Because of her position as a wife of the Prophet, Sawda’s life is recorded in a number of sources. The evidence we will consider here is from Kitab at-Tabiqat al-Kubra, by Muhammad ibn Sa’d (784-845 CE), which is the earliest surviving collection of biographies of the Prophet and of the early generations of Muslims. Book Eight of this text features biographies of female companions of the Prophet, including Sawda. These biographies have been translated into English by Shaykh Muhammad Hisham Kabbani and Laleh Bakhtiar and presented in Encyclopedia of Muhammad’s Women Companions and the Traditions They Related.

A discussion of Sawda’s sexuality appears in several reports listed on page 411 of Encyclopedia of Muhammad’s Women Companions. There are three reports which are very similar to each other and describe the same incident.

Numan ibn Tahbit at-Taymi relates that the Messenger of God said to Sawda bint Zam’a, “Begin a waiting period.” She waited for him on his way in the night and said to him that she did not have any desire for men, but she wanted to be raised up among his wives, so for him to reconsider and take her back. The Messenger of God took her back.

Mamar relates that he heard that the Messenger wanted to divorce Sawda. She spoke to him about it, saying that she had no urge for a husband, but that she wanted God to raise her up as his wife on the Day of Judgment.

The reference to the waiting period in the first report is an indication that the Prophet wished to divorce Sawda, which is made explicit in the second report. The third report adds a bit of detail that has important consequences in Islamic jurisprudence.

Qasim ibn Bazza relates that the Prophet sent to Sawda about divorcing her. When he came to her, she waited on his way by Aisha’s room. When she saw him, she asked why he wanted to divorce her. She thought that perhaps he had ill feelings towards her. The Messenger said that this was not so. She then begged him not to divorce her. She said she knew she was old and had no need of men, but she wanted to be raised up among his wives on the Day of Judgment. The Messenger took her back. She said to him that she had given her day and night to Aisha.

The mention of “her day and night” refers to the way that the Prophet balanced his time among his multiple wives. He would rotate among the wives, spending a day and a night with each one in turn. Sawda giving her day and night to another wife means that she and the Prophet would no longer have a sexual relationship but that he could turn to another of his wives to satisfy his sexual needs.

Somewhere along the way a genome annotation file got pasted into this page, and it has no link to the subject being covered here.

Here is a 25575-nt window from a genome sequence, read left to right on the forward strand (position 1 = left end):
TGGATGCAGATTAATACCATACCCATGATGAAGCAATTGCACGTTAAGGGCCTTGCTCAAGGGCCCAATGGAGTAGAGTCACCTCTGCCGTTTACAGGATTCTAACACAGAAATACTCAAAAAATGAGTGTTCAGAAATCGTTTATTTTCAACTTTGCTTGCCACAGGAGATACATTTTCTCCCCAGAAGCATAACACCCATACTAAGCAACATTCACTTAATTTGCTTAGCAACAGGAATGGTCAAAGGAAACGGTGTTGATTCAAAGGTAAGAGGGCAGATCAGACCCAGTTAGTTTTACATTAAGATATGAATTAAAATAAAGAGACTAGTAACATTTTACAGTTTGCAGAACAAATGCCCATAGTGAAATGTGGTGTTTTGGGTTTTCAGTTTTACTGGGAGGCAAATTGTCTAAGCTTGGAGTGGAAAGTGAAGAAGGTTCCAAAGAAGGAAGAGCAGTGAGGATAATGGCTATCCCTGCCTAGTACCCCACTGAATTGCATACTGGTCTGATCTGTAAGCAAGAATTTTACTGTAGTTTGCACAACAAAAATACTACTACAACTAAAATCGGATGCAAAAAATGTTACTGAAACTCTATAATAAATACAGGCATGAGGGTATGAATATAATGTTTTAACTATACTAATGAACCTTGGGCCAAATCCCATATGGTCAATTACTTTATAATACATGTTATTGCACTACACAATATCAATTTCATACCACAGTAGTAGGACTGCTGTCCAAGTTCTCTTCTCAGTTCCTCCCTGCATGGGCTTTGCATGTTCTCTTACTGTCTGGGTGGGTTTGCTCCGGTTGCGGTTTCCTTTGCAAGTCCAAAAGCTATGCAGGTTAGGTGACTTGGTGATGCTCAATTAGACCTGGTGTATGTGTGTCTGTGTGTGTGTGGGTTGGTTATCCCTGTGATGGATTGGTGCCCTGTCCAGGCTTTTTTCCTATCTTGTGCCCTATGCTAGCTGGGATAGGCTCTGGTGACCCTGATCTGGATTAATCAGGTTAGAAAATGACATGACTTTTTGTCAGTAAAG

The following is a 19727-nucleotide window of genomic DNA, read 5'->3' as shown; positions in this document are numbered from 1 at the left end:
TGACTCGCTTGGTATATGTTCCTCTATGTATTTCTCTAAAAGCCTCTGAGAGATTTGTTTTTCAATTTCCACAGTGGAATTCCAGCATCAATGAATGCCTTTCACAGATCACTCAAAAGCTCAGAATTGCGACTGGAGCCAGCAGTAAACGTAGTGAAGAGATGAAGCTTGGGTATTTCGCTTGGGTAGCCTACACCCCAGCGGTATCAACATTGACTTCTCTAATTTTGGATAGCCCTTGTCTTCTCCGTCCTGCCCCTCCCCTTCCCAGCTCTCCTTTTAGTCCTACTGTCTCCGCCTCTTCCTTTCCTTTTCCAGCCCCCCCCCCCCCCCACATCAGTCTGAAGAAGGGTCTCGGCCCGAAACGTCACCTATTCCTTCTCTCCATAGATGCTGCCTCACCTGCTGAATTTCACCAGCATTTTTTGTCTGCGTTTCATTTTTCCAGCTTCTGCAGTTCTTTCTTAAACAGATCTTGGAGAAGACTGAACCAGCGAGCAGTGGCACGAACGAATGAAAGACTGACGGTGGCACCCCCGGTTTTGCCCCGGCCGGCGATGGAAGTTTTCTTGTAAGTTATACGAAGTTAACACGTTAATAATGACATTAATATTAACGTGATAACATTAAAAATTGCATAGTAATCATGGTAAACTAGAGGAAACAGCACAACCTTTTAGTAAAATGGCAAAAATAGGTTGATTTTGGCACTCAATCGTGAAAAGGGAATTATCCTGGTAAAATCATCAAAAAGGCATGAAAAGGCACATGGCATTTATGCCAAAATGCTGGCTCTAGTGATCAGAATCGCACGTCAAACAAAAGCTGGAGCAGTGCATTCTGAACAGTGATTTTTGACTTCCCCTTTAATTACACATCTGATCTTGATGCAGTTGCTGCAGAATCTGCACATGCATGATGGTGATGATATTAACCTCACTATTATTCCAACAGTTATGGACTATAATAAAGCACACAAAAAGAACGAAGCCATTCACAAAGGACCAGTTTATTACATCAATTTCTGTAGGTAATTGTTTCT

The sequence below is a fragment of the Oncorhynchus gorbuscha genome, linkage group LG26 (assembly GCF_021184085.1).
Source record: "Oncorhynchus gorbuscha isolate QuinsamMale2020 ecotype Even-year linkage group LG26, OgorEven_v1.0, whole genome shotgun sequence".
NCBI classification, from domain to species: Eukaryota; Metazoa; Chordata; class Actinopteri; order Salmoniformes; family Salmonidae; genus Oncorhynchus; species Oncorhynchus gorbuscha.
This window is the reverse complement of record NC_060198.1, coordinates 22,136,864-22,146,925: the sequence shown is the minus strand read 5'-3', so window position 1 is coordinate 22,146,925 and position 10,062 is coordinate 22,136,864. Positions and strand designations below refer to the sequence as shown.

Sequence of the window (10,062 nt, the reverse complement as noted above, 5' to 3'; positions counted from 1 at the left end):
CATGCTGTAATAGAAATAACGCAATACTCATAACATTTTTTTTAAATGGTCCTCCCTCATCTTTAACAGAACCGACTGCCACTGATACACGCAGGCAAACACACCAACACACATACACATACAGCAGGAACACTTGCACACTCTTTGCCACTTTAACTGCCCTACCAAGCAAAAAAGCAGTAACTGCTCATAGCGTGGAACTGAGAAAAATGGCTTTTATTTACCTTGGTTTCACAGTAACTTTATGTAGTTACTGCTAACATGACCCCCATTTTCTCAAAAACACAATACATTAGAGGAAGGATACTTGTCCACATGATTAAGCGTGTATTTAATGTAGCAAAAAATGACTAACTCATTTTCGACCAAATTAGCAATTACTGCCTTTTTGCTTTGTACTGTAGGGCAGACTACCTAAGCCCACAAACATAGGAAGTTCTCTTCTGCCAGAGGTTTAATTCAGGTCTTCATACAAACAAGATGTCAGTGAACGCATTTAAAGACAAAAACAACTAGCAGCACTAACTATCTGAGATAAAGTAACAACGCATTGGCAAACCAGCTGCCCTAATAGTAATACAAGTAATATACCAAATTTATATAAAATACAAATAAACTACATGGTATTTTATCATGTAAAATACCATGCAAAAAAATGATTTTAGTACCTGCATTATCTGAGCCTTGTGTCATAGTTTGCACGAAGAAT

This same incident has been reported in several other sources. The most authoritative of these is a hadith in the collection of Tirmidhi:

Narrated Ibn 'Abbas: Sawda feared that the Prophet was going to divorce her, so she said: “Do not divorce me, but keep me and give my day to Aisha.” So he did so, and the following was revealed: “Then there is no sin on them both if they make terms of peace between themselves, and making peace is better” (4:128). So whatever they agree to make peace in something then it is permissible.

This hadith reports the basic facts of the situation and also explains why its history has been preserved - it is connected with a verse of the Quran and helps to explains its meaning. In this context, it is permissible for a married couple to discontinue their sexual relationship if this makes peace between them.

The traditional commentary on Quran 4:128 again features Sawda’s story but presents it in a different light. In his commentary, ibn Kathir (d. 1373 CE) writes:

In the first case, when the wife fears that her husband is steering away from her or deserting her, she is allowed to forfeit all or part of her rights, such as provisions, clothing, dwelling, and so forth, and the husband is allowed to accept such concessions from her... [I]t refers to, "A man who is married to an old woman, and he does not desire her and wants to divorce her. So she says, `I forfeit my right on you.'...

What is most striking to me here is that Sawda’s story is now presented entirely from a male point of view and some rather sweeping rules derived from it.

Taken by itself, 4:128 could mean that any kind of negotiated agreement that brings peace between two spouses is acceptable. The reports in ibn Sa’d suggest that the cause of the dispute, and of the Prophet’s inclination to divorce Sawda, was her lack of interest in sex. In talking to him, she acknowledges this and indicates that it will not change. She offers a solution that gives him what he wants (i.e., sex) through another means.